I have a Windows service that listens on port 80 using OWIN self hosting (WebApp.Start). I want to find that service programmatically using a PowerShell script. I have the following PowerShell script:

netstat -noab | Select-String ":80 " -Context(1,0) `
 | Where { $_.Context.PreContext[0].Trim().StartsWith("[") } `
 | ForEach { ($_.Context.PreContext[0].Substring(2) -split ']')[0] }

However this only yields lsass.exe.

If I run netstat -noa, I get some more results, but all the processes listed are system processes (not mine) or have "Can not obtain ownership information" when I include the -b option

  TCP                 LISTENING       4
  TCP      ESTABLISHED     4
  TCP      ESTABLISHED     4
  TCP      ESTABLISHED     4
  TCP      ESTABLISHED     4
  TCP    [::]:80                [::]:0                 LISTENING       4

I recognize that this is probably because of the way OWIN uses the HTTP listener internally.

Any way to reliably determine the process/service using the port?

1 Answer 1


Usually that is a sign that it is HTTP.sys,

I answered something similar here: Cannot bind to port 80, Microsoft-HTTPAPI/2.0 Lock

but summary is that you can use The best way to figure out why that is the case is to run the following command from an elevated command prompt, and it will list all registrations including the Process IDs using them:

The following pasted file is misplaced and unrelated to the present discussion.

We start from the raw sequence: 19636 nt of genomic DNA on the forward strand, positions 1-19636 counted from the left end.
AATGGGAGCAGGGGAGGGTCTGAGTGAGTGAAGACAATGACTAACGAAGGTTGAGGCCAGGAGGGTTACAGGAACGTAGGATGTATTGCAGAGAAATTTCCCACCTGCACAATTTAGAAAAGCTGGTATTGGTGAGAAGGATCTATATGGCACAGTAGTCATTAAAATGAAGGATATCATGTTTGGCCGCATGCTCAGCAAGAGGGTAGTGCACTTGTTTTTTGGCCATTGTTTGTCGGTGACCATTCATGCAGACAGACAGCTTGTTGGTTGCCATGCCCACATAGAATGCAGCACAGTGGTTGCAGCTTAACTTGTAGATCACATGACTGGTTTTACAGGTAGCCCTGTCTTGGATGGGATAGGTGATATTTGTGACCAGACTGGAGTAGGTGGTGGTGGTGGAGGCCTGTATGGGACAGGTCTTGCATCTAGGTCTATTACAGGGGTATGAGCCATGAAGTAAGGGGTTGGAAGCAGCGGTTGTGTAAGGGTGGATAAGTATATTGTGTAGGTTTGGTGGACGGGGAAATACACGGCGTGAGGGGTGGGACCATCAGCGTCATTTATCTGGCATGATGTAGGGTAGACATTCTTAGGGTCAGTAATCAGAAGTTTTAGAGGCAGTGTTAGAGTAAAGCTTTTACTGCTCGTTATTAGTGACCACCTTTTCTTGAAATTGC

netsh http show servicestate view=requestq verbose=yes

Request queue name: Request queue is unnamed.
    Version: 2.0
    State: Active
    Request queue 503 verbosity level: Basic
    Max requests: 1000
    Number of active processes attached: 1
    **Process IDs**:
    URL groups:...

and find in there the right reservation, something maybe like: HTTP : // LOCALHOST:80/ or LOCALHOST:80, or *:80

IIS will register the reservation with the Request queue name using the Application Pool name which let you figure out easily who is using it.

  • In this case it's not IIS though...it's a windows service self hosting an http listener using http.sys... So how can I find out the process id? It doesn't look like netsh show will tell me that
    – Jeff
    Nov 11, 2015 at 23:43
  • The process might not be even running, did you run the servicestate above? that might be the only way to at least see the AppID and hopefully you can bing that and find it. Nov 12, 2015 at 0:38
  • It is running, I do know that. The appid doesn't seem to uniquely identify anything for me though... Is there no other way?
    – Jeff
    Nov 12, 2015 at 2:08
  • 2
    Please try running the view=requestq option which will dump the Process IDs related.: netsh http show servicestate view=requestq verbose=yes Nov 12, 2015 at 19:18
  • You're super awesome. Please add to your answer.
    – Jeff
    Nov 12, 2015 at 20:46

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